The International Air Transport Association (IATA) has reported a 28 percent decrease in the amount of airline funds blocked from repatriation by governments.

The total blocked funds at the end of April stood at approximately $1.8 billion, a reduction of $708 million (28 percent) since December 2023 with the main driver of the reduction being a significant clearance of funds blocked in Nigeria.

"Egypt also approved the clearance of its significant accumulation of blocked funds. However, in both cases, airlines were adversely affected by the devaluation of the Egyptian Pound and the Nigerian Naira."

Progress in Nigeria
At its peak in June 2023, Nigeria's blocked funds amounted to $850 million, significantly affecting airline operations and finances in the country, IATA said in the release. "Carriers faced difficulties in repatriating revenues in US dollars, and the high volume of blocked funds led some airlines to reduce their operations and one carrier to temporarily cease operations to Nigeria, which severely impacted the country's aviation industry. However, as of April 2024, 98 percent of these funds have been cleared. The remaining $19 million is due to the Central Bank’s ongoing verification of outstanding forward claims filed by the commercial banks."

Willie Walsh, Director General, IATA says: "We commend the new Nigerian government and the Central Bank of Nigeria for their efforts to resolve this issue. Individual Nigerians and the economy will all benefit from reliable air connectivity for which access to revenues is critical. We are on the right path and urge the government to clear the residual $19 million and continue prioritising aviation."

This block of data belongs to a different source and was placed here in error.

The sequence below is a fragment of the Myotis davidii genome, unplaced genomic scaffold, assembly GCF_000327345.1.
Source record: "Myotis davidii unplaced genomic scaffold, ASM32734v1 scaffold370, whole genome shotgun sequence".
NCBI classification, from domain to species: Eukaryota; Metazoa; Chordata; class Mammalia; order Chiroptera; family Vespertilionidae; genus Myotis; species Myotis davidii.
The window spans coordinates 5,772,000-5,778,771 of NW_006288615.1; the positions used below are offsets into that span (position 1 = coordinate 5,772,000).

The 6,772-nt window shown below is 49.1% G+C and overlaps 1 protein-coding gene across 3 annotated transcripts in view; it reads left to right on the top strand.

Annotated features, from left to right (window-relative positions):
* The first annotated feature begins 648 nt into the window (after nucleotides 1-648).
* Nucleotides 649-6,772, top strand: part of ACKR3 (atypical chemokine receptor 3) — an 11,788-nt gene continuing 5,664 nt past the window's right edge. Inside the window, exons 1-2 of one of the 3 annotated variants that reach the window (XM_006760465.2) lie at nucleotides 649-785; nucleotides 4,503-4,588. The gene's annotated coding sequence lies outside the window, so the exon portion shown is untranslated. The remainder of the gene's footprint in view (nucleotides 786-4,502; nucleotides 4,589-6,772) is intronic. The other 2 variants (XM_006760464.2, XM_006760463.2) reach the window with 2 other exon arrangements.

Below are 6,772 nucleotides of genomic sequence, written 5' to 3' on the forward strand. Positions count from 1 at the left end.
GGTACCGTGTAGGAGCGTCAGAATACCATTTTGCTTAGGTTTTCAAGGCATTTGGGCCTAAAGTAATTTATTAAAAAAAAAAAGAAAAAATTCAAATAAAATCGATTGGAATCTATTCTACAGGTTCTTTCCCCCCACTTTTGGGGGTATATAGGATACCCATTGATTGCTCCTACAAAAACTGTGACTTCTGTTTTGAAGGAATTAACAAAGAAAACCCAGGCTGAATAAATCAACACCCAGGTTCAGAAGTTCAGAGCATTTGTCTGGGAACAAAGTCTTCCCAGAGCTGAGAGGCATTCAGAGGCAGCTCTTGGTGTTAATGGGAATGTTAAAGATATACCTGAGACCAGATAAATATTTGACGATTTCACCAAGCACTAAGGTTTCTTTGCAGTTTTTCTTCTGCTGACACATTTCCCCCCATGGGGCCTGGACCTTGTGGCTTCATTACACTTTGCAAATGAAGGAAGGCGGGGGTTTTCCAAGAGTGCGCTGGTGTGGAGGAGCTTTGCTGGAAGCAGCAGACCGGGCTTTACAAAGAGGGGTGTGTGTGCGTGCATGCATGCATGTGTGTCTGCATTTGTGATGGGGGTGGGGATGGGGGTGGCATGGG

Murtala Muhammed International Airport, Lagos. (Photos Credit: The Federal Airports Authority of Nigeria)

Eight countries, 87% blocked funds
Eight countries account for 87 percent of the total blocked funds, amounting to $1.6 billion. Leading the list was Pakistan with $411 million, followed by Bangladesh ($320 million) and Algeria ($286 million).

"Pakistan and Bangladesh must release the $731 million in blocked funds immediately to ensure airlines can continue providing essential air connectivity," says Walsh. "In Bangladesh, the solution is in the hands of the Central Bank, which must prioritise aviation’s access to foreign exchange in line with international treaty obligations. The solution in Pakistan is finding efficient alternatives to the system of audit and tax exemption certificates, which cause long processing delays."

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